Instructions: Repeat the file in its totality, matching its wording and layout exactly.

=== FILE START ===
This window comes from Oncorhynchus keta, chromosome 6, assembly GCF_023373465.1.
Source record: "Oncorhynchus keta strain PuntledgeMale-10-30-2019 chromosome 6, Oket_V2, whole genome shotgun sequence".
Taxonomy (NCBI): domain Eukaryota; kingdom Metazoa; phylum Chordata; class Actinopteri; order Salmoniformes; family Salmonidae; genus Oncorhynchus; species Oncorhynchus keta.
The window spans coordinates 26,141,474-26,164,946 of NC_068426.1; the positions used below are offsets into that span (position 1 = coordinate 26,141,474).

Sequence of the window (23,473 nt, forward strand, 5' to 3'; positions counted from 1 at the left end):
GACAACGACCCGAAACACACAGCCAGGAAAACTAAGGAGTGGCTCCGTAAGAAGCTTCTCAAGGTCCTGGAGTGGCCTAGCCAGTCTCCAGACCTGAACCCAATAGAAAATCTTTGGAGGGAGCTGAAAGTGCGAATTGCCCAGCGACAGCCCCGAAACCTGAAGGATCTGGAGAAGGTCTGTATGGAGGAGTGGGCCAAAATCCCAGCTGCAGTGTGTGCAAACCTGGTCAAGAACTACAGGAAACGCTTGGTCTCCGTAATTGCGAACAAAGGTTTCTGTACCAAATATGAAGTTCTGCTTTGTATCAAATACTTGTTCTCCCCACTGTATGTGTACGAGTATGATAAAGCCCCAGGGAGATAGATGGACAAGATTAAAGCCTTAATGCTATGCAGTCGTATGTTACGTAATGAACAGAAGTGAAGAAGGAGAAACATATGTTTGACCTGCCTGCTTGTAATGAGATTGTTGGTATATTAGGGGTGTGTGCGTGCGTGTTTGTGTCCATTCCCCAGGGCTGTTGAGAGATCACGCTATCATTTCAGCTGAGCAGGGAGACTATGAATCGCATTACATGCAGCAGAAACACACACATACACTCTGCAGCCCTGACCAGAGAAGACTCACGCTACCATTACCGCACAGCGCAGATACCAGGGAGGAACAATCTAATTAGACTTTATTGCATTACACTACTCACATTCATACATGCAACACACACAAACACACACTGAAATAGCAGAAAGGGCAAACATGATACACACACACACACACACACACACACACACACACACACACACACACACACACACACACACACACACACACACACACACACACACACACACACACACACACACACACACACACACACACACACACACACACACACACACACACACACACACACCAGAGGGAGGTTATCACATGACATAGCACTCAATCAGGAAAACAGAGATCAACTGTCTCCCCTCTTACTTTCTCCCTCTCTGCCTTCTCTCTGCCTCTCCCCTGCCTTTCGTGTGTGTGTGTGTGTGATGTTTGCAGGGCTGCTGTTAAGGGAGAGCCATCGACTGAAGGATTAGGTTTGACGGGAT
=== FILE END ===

This window comes from Oncorhynchus keta, chromosome 6, assembly GCF_023373465.1.
Source record: "Oncorhynchus keta strain PuntledgeMale-10-30-2019 chromosome 6, Oket_V2, whole genome shotgun sequence".
Taxonomy (NCBI): domain Eukaryota; kingdom Metazoa; phylum Chordata; class Actinopteri; order Salmoniformes; family Salmonidae; genus Oncorhynchus; species Oncorhynchus keta.
The window spans coordinates 26,141,474-26,164,946 of NC_068426.1; the positions used below are offsets into that span (position 1 = coordinate 26,141,474).

Sequence of the window (23,473 nt, forward strand, 5' to 3'; positions counted from 1 at the left end):
GACAACGACCCGAAACACACAGCCAGGAAAACTAAGGAGTGGCTCCGTAAGAAGCTTCTCAAGGTCCTGGAGTGGCCTAGCCAGTCTCCAGACCTGAACCCAATAGAAAATCTTTGGAGGGAGCTGAAAGTGCGAATTGCCCAGCGACAGCCCCGAAACCTGAAGGATCTGGAGAAGGTCTGTATGGAGGAGTGGGCCAAAATCCCAGCTGCAGTGTGTGCAAACCTGGTCAAGAACTACAGGAAACGCTTGGTCTCCGTAATTGCGAACAAAGGTTTCTGTACCAAATATGAAGTTCTGCTTTGTATCAAATACTTGTTCTCCCCACTGTATGTGTACGAGTATGATAAAGCCCCAGGGAGATAGATGGACAAGATTAAAGCCTTAATGCTATGCAGTCGTATGTTACGTAATGAACAGAAGTGAAGAAGGAGAAACATATGTTTGACCTGCCTGCTTGTAATGAGATTGTTGGTATATTAGGGGTGTGTGCGTGCGTGTTTGTGTCCATTCCCCAGGGCTGTTGAGAGATCACGCTATCATTTCAGCTGAGCAGGGAGACTATGAATCGCATTACATGCAGCAGAAACACACACATACACTCTGCAGCCCTGACCAGAGAAGACTCACGCTACCATTACCGCACAGCGCAGATACCAGGGAGGAACAATCTAATTAGACTTTATTGCATTACACTACTCACATTCATACATGCAACACACACAAACACACACTGAAATAGCAGAAAGGGCAAACATGATACACACACACACACACACACACACACACACACACACACACACACACACACACACACACACACACACACACACACACACACACACACACACACACACACACACACACACACACACACACACACACACACACACACACACACACACACACACACCAGAGGGAGGTTATCACATGACATAGCACTCAATCAGGAAAACAGAGATCAACTGTCTCCCCTCTTACTTTCTCCCTCTCTGCCTTCTCTCTGCCTCTCCCCTGCCTTTCGTGTGTGTGTGTGTGTGATGTTTGCAGGGCTGCTGTTAAGGGAGAGCCATCGACTGAAGGATTAGGTTTGACGGGAT